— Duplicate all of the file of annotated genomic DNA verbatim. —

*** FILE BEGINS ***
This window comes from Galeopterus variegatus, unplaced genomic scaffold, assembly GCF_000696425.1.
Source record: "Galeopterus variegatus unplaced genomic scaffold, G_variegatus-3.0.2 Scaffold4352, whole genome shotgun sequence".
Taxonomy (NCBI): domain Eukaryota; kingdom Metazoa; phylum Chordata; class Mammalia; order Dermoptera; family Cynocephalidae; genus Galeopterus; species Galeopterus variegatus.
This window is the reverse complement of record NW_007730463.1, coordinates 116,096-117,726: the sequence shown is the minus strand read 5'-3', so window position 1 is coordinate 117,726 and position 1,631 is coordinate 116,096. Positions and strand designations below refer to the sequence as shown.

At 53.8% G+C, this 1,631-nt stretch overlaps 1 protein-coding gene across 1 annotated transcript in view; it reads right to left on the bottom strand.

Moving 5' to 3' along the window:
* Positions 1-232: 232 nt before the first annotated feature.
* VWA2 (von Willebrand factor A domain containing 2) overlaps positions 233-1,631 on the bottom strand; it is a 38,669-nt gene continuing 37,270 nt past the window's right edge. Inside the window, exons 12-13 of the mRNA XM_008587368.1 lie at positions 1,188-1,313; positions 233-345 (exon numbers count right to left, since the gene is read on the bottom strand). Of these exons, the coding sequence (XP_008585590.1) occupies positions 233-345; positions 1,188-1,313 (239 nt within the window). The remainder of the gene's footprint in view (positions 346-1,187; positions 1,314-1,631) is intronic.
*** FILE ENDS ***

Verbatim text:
This window comes from Galeopterus variegatus, unplaced genomic scaffold, assembly GCF_000696425.1.
Source record: "Galeopterus variegatus unplaced genomic scaffold, G_variegatus-3.0.2 Scaffold4352, whole genome shotgun sequence".
Taxonomy (NCBI): domain Eukaryota; kingdom Metazoa; phylum Chordata; class Mammalia; order Dermoptera; family Cynocephalidae; genus Galeopterus; species Galeopterus variegatus.
This window is the reverse complement of record NW_007730463.1, coordinates 116,096-117,726: the sequence shown is the minus strand read 5'-3', so window position 1 is coordinate 117,726 and position 1,631 is coordinate 116,096. Positions and strand designations below refer to the sequence as shown.

At 53.8% G+C, this 1,631-nt stretch overlaps 1 protein-coding gene across 1 annotated transcript in view; it reads right to left on the bottom strand.

Moving 5' to 3' along the window:
* Positions 1-232: 232 nt before the first annotated feature.
* VWA2 (von Willebrand factor A domain containing 2) overlaps positions 233-1,631 on the bottom strand; it is a 38,669-nt gene continuing 37,270 nt past the window's right edge. Inside the window, exons 12-13 of the mRNA XM_008587368.1 lie at positions 1,188-1,313; positions 233-345 (exon numbers count right to left, since the gene is read on the bottom strand). Of these exons, the coding sequence (XP_008585590.1) occupies positions 233-345; positions 1,188-1,313 (239 nt within the window). The remainder of the gene's footprint in view (positions 346-1,187; positions 1,314-1,631) is intronic.